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We know that testing is essential in identifying and slowing the transmission of COVID-19. At the start of the outbreak, tests were reserved for only the sickest patients with a history of travel or contact with other confirmed COVID-19 cases, and limited testing made it difficult to detect just how many people were infected through silent community spread.

The landscape of testing has significantly changed since February. From UW Medicine’s development of the COVID-19 test to the first drive-thru test clinic to free Seattle-wide tests, and now antibody testing, researchers and public health officials have a better scope of transmission.

From your nasal cavity to the lab

When a provider orders a COVID-19 test, often a nasopharyngeal swab, that test goes from your nose to the lab and the results are sent back to the provider. But one intermediate step that often gets overlooked is the transportation of specimens by medical couriers.

In March, UW Medicine’s Virology Lab ramped up its testing to over 1,000 tests per day. And both the medical couriers and lab technicians stepped up to meet these demands.

Jack Davis, Reference Lab Services (RLS) courier lead, says that the first step they took was setting up extra routes to the UW Medicine Virology Lab, the lab performing the majority of the COVID-19 testing for UW Medicine patients and staff among many others in the state and region.

“It seemed everyone wanted to get tested by UW Medicine,” says Davis. “As a result, courier workloads and how that work got done quickly became much more complicated.”

The couriers regularly cover territory from Olympia to Ferndale and as far east as Moses Lake using a route-based system. Some of those routes include 10-hour drives. As carrying volumes increased, some routes were adjusted with added stops to accommodate testing for first responders. Eventually, other employers and entities that needed time sensitive test results were also added into the mix.

The RLS courier team quickly adapted a more fluid approach to their driving routes as the test volumes rapidly increased.

Driven by service

Davis describes the beginning of March as a nervous time. They were having a lot of trouble acquiring personal protective equipment (PPE), and sanitizing wipes and hand sanitizer were nearly impossible to get. Everything was in a state of flux.

To complicate the changes to driving routes and the additional personal protection precautions, Davis says that the handling of the COVID-19 samples themselves was an added hurdle. The high-priority refrigerated swab kits are volumetrically large when compared to something like the antibody test, which is a blood sample that requires a smaller test tube. Now apply those volumetric considerations to the additional thousands of samples per day that require transport and the logistics quickly become quite challenging.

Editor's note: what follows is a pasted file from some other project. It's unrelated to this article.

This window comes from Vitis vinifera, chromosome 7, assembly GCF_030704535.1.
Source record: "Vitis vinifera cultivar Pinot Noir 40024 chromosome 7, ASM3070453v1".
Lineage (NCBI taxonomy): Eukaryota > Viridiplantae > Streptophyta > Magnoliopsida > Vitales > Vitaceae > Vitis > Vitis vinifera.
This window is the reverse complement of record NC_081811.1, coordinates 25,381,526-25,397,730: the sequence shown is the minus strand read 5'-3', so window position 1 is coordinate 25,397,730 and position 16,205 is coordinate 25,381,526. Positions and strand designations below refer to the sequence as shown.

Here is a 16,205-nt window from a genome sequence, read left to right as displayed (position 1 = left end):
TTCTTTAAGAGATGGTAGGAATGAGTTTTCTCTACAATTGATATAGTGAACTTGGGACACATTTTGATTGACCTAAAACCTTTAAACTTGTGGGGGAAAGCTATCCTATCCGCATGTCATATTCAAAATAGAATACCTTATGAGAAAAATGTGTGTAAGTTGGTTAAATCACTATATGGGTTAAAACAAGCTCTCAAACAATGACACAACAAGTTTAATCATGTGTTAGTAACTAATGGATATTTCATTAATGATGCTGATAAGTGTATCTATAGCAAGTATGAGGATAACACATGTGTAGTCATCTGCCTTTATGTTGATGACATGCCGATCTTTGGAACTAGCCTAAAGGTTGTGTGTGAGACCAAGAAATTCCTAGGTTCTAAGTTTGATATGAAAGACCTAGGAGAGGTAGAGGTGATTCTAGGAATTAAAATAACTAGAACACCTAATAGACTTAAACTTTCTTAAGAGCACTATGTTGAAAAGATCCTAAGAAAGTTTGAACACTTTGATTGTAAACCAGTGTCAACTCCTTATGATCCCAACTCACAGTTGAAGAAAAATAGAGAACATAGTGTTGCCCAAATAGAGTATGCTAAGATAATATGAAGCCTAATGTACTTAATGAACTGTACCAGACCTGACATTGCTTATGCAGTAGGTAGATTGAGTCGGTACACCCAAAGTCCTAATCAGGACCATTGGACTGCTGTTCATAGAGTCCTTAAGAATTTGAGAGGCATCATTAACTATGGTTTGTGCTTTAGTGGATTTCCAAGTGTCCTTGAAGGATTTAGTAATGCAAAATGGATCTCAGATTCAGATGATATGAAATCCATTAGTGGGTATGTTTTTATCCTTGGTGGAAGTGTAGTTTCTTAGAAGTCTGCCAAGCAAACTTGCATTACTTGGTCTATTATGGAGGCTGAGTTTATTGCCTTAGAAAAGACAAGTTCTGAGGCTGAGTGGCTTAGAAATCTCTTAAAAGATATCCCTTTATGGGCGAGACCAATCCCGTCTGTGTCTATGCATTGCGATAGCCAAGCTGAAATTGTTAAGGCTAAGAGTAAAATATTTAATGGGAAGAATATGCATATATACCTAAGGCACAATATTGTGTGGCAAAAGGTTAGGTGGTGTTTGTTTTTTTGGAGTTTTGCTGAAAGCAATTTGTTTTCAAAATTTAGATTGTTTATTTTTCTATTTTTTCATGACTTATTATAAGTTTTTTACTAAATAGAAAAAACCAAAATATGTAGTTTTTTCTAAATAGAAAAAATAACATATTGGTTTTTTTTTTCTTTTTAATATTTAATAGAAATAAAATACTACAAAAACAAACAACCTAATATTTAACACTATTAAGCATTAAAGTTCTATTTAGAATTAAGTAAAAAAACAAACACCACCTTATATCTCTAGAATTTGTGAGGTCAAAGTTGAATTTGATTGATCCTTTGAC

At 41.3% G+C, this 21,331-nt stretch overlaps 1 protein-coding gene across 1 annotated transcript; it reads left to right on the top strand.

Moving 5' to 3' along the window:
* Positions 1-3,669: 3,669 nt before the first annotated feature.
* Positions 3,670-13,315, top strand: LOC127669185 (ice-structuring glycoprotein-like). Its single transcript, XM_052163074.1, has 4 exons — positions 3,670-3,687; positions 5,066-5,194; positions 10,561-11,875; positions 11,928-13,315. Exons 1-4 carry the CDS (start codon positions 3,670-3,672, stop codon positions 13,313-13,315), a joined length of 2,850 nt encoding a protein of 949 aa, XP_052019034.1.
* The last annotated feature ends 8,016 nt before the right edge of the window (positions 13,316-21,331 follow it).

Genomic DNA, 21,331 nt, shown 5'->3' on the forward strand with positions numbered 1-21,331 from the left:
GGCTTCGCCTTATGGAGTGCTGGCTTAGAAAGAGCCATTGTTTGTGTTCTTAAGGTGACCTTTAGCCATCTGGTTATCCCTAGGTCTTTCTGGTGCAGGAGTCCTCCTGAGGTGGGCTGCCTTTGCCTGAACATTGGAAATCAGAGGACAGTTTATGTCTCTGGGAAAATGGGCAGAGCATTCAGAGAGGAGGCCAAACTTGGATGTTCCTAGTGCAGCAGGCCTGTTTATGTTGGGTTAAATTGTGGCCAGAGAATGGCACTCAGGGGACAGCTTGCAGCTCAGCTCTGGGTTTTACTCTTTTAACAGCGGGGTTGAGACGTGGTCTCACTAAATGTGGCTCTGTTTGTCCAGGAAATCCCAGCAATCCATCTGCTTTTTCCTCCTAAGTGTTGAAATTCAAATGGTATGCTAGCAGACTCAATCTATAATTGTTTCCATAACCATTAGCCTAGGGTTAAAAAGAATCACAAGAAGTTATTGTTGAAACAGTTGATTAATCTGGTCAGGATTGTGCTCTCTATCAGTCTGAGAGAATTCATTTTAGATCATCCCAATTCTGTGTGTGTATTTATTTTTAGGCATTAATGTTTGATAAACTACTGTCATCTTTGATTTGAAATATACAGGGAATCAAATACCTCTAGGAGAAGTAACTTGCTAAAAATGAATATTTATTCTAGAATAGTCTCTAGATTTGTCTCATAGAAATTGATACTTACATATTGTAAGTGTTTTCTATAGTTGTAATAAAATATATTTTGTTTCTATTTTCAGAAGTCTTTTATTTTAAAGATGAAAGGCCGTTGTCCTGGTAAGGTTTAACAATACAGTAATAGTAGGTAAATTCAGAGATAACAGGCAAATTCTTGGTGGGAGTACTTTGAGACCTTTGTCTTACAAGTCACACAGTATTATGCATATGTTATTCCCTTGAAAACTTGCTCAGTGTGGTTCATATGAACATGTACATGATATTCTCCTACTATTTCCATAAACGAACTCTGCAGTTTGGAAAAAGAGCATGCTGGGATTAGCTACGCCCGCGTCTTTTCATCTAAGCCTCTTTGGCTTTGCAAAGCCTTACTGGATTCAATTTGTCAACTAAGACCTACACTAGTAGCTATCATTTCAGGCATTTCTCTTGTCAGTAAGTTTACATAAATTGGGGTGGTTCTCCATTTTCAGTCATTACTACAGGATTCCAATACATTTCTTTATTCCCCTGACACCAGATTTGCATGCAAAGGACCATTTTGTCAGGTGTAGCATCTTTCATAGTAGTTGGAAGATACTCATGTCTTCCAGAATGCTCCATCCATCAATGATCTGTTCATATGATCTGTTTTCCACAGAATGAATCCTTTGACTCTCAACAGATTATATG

But the couriers did what they needed to do to get the job done.

“I was impressed by how everyone in the group stepped up to the plate, even when we were unsure how we would make this happen or how it would impact us on a personal level,” says Davis. “We are just one part of the system, but we’re a critical part that most people don’t even think about.”

UW Medical Center RLS couriers are on the road every day of the year. They weather rain, snow, wind and even pandemics, but it is the service aspect of their job that keeps them going.

“One thing we try to teach when we hire is that you aren’t transporting specimens, you are transporting people and lives,” says Davis. “What’s in that test kit means something to somebody.”

In King County, over 190,000 people have been tested since January. The medical couriers have increased the number of routes from nine in March to 16 in June. Their hours are long and their routes take some serious logistical planning, but our medical couriers are dedicated to UW Medicine’s mission to improve the health of the public.

Like many of his fellow couriers, before joining UW Medicine 13 years ago, Davis had a different career. He was a boat builder, who never imagined working in healthcare let alone during a pandemic.

“If anyone told me I would be working in a hospital and enjoying it, I would have laughed and thought they were crazy,” says Davis. “But over time I’ve come to appreciate that sense of service aspect of the job that people talk about. It really is meaningful, and although it may sound hokey, it carries its own sense of value. It feels good knowing that what you do makes a difference in the lives of others.”


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